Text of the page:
Transplanting is pretty easy.  Look for a container maybe twice as wide as the one your seedling is in now.  Fill it about half full with potting mix–it’s not as important to use mix specially made for seeds here (if you have some left over, though, you might as well use it up), but do use a good, moisture-retaining potting mix.  Then pop your seedling out of its current container and into the new one.  Fill the rest of the way up with potting mix.  Water.  The hard part is finding the room for the bigger containers in your already-plant-filled kitchen.

If you are transplanting tomato seedlings, it’s a bit different–tomatoes like to be buried deep in the soil, because they will develop roots all along the part  of the stem that is buried.  For tomatoes, start with an empty container.  Put the seedling in the container, and bury all but the very top set of leaves in the soil.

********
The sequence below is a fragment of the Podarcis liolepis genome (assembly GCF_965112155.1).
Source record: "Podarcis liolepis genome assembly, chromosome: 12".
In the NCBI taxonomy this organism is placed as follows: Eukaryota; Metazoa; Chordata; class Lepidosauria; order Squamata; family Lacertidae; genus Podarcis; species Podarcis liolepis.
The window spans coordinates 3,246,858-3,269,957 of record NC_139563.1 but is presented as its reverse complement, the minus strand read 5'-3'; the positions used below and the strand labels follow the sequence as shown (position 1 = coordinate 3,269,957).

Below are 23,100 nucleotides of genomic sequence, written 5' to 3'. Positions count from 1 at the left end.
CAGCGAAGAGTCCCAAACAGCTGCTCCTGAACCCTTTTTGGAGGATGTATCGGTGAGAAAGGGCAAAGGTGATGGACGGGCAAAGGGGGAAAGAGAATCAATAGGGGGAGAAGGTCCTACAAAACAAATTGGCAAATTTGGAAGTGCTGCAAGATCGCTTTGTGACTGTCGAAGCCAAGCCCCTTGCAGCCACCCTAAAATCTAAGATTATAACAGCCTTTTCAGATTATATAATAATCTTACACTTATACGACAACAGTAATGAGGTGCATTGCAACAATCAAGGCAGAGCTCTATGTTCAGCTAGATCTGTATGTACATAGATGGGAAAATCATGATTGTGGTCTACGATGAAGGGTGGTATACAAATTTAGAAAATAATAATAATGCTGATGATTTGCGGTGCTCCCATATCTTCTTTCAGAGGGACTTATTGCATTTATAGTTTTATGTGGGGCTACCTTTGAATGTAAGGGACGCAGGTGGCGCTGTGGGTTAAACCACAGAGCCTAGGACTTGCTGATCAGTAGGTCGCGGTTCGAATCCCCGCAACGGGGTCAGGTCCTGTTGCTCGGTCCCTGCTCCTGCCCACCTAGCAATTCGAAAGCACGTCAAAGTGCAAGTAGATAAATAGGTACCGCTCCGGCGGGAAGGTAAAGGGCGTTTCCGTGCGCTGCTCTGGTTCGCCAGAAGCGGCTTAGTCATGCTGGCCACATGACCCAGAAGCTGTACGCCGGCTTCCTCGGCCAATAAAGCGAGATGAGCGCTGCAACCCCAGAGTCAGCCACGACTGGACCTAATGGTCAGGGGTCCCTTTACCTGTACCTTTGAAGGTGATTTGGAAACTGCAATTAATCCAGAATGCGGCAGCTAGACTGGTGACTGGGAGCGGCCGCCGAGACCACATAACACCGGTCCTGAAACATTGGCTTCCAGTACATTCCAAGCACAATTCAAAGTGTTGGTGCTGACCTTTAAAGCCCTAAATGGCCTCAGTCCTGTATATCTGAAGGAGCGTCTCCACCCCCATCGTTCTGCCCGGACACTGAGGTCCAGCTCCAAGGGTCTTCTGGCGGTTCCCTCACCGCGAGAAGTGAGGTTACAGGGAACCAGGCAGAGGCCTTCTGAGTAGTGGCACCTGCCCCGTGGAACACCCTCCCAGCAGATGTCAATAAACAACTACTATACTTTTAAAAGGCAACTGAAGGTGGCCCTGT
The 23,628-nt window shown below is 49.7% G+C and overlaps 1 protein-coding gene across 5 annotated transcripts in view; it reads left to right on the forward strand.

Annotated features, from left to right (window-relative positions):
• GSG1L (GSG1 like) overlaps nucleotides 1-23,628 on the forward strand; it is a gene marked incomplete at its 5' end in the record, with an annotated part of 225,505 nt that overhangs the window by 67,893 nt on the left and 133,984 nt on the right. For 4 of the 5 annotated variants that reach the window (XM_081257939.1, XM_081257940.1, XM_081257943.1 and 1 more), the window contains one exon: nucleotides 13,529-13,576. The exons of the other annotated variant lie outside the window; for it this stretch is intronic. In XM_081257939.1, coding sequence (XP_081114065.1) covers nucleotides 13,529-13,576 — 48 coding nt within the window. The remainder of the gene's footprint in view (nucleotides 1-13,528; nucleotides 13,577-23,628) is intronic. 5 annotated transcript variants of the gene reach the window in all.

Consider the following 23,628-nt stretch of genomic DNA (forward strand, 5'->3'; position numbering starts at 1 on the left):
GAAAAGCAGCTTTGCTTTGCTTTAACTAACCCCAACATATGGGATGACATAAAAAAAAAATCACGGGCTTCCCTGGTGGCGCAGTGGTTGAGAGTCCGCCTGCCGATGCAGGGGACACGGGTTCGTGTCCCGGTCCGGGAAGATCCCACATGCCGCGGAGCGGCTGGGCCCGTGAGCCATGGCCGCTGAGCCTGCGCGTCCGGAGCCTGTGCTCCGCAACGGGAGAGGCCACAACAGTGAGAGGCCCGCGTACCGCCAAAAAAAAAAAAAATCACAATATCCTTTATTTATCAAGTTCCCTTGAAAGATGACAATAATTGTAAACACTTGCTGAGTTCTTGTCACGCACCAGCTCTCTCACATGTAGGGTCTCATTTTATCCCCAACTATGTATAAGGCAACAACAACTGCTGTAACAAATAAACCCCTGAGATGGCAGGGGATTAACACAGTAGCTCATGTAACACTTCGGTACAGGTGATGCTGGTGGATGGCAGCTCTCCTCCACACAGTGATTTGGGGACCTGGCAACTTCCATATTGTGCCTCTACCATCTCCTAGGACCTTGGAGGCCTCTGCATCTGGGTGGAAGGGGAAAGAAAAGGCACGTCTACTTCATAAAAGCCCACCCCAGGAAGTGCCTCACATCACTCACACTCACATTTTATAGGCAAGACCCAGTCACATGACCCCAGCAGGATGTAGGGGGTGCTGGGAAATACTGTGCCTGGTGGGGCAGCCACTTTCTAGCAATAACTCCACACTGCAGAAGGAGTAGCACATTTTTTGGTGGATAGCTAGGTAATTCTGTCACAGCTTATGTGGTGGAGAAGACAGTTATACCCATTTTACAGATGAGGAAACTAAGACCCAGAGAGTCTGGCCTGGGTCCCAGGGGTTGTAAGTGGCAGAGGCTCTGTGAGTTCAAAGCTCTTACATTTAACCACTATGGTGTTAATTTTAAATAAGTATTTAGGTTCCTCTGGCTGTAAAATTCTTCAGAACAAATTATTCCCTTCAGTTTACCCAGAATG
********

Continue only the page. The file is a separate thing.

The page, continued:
Happy gardening!

repottingafter

After

repottingbefore

Before

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SeedlingsUnlike planting seeds indoors, planting seeds outdoors is super easy, and it’s much cheaper than buying seedlings.  Peas, beans, radishes, carrots, corn, parsnips, turnips, spinach, squash, lettuce, other greens, and cucumbers are all great candidates for direct seed sowing.  But it’s barely April, you say, why are we addressing direct seeding now?  Don’t we have to wait until all danger of frost is past?  (Because you know we will be getting one of those nasty spring snow storms this month.)  (In fact, it’s snowing as I publish this post.)  Lots of these guys will grow from seeds planted directly into the ground even if you think it’s way too cold out to plant anything.  If you can dig into the soil, usually there is a seed that wants to grow there.